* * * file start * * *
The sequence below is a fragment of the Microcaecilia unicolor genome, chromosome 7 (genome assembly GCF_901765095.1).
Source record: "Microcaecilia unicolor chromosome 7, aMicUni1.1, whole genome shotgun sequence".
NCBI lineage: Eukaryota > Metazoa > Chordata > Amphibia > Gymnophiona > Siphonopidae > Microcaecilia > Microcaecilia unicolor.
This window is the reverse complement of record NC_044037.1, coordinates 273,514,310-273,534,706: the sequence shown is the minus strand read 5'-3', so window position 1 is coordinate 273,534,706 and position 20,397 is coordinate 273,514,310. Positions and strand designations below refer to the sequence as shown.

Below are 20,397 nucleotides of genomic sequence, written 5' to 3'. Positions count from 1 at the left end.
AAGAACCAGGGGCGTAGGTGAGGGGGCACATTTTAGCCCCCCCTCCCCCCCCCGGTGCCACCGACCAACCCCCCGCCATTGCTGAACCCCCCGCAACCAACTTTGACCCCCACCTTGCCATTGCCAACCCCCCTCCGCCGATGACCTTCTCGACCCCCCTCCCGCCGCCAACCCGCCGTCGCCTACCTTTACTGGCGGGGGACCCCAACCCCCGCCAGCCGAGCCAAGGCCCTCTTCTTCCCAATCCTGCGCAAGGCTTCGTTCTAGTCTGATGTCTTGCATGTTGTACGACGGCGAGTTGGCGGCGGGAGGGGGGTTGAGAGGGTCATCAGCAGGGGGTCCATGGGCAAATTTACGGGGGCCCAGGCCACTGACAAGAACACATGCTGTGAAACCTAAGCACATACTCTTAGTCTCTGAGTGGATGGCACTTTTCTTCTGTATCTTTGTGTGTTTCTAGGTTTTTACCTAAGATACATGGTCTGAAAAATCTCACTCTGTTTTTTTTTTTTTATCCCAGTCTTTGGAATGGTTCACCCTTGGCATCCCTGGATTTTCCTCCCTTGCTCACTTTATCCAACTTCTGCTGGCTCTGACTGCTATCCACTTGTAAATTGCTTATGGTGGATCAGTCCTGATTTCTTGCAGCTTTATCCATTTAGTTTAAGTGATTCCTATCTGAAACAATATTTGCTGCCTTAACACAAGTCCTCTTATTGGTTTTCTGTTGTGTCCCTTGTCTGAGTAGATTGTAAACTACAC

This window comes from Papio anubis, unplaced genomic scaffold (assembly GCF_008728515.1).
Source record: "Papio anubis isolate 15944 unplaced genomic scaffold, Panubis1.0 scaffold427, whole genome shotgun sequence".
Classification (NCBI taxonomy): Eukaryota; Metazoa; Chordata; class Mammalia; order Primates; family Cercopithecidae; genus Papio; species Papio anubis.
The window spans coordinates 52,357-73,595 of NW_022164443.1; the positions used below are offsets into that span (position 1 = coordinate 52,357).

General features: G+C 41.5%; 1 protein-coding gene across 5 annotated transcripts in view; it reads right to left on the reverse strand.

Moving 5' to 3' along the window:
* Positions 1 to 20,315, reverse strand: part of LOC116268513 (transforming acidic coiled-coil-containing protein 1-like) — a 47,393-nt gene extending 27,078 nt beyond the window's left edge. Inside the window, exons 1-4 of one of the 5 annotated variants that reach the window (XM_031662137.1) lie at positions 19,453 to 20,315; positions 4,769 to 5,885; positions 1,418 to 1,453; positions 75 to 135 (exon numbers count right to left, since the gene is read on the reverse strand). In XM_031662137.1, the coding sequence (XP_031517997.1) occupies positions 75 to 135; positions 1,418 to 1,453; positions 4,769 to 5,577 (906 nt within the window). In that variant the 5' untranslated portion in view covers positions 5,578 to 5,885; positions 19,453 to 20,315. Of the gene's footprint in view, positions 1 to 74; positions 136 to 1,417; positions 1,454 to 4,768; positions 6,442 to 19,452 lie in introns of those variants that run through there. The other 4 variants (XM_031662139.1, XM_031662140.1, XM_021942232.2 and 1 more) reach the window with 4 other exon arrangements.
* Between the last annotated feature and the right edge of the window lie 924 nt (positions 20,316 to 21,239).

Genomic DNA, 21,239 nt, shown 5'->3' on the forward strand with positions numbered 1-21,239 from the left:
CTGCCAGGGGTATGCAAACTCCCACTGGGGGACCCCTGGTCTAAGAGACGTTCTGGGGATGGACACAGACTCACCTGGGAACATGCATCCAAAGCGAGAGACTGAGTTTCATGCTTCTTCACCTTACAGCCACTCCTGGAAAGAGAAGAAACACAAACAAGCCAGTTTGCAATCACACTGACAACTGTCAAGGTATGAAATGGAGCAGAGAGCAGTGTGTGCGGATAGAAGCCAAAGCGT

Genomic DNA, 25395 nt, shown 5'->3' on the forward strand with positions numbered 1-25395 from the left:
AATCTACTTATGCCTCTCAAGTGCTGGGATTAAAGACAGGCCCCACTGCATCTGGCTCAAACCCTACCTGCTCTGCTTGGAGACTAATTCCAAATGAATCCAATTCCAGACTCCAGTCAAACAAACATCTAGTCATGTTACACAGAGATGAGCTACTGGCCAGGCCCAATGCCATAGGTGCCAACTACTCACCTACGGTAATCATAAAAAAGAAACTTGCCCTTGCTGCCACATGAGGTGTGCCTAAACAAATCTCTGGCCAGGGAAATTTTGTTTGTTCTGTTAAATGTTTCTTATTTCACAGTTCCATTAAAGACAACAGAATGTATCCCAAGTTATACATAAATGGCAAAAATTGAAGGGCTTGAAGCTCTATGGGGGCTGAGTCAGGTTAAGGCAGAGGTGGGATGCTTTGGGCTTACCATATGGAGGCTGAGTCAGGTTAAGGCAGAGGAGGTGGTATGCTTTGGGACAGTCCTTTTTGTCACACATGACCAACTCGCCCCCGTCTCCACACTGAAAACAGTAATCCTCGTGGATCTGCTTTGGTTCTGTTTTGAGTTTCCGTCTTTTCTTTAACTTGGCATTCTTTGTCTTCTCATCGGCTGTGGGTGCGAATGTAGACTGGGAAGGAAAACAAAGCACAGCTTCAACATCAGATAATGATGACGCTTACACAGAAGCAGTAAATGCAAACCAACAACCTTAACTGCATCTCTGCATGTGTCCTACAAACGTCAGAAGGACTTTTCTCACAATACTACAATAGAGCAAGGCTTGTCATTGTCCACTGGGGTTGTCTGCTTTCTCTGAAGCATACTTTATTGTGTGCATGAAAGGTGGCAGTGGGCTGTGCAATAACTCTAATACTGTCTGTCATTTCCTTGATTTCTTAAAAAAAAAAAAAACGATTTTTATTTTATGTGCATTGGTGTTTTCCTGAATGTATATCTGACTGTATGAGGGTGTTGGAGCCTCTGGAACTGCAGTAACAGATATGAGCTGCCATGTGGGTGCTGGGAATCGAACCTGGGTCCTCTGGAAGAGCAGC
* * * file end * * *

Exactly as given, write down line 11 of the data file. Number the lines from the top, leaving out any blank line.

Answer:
General features: G+C 41.5%; 1 protein-coding gene across 5 annotated transcripts in view; it reads right to left on the reverse strand.